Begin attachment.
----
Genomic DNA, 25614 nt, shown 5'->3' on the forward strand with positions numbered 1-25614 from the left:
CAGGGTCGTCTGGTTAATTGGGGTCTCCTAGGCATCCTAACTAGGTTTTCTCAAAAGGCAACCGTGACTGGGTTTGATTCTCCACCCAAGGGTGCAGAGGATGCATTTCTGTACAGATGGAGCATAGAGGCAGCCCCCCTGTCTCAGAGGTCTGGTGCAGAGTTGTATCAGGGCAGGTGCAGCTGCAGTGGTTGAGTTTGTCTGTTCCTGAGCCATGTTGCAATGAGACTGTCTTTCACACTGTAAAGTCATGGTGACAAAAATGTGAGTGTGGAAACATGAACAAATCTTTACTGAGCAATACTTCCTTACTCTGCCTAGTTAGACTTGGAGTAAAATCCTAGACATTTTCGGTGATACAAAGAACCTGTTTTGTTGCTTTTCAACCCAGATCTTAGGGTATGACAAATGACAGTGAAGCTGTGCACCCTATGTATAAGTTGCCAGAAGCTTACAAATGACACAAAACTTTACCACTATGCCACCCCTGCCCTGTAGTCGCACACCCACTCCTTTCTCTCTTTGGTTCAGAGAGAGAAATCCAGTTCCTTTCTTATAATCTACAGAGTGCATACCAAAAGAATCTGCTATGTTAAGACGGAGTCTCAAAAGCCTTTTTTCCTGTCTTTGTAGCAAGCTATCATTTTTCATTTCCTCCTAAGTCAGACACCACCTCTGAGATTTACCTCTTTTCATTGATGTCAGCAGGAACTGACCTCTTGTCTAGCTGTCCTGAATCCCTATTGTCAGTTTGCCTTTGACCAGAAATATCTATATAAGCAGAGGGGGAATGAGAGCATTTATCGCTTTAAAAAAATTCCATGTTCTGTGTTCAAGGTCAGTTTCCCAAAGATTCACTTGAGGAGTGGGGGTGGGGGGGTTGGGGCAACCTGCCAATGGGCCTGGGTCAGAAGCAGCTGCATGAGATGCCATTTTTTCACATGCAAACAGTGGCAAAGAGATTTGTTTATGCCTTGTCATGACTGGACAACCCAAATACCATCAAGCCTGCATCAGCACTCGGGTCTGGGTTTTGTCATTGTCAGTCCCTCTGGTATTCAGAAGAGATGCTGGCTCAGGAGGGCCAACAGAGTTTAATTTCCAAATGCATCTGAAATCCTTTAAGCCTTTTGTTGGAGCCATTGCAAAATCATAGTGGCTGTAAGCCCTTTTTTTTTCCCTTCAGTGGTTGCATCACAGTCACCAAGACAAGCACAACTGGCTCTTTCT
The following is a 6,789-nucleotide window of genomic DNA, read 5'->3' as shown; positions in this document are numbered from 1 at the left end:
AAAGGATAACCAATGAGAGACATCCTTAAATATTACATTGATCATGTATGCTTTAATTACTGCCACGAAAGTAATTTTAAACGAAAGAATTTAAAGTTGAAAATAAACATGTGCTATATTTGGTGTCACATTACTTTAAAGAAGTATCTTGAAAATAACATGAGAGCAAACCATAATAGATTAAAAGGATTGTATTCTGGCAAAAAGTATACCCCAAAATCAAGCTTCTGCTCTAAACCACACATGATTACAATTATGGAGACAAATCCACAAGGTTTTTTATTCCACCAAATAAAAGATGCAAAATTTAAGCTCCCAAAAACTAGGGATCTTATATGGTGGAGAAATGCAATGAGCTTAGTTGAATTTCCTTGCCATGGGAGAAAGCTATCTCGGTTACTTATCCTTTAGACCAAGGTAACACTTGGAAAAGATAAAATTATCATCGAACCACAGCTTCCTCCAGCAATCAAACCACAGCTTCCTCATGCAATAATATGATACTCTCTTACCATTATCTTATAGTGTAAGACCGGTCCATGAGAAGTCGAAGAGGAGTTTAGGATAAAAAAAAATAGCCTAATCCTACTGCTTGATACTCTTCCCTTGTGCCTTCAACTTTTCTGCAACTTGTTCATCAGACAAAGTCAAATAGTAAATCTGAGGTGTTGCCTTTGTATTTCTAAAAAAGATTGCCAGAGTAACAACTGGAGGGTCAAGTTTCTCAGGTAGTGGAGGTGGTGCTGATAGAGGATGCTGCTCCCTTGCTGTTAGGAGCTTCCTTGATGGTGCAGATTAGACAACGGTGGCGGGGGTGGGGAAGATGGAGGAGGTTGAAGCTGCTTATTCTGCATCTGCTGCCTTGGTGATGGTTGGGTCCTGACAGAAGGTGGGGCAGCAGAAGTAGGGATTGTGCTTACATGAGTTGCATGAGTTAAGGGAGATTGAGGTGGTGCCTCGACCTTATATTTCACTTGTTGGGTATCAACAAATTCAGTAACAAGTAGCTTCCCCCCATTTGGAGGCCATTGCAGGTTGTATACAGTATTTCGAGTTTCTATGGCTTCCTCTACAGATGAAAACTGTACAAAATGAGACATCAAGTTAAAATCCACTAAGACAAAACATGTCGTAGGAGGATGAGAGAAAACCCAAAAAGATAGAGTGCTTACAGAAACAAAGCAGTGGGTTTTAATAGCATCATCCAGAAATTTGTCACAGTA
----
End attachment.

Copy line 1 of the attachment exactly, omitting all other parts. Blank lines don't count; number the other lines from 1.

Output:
Genomic DNA, 25614 nt, shown 5'->3' on the forward strand with positions numbered 1-25614 from the left: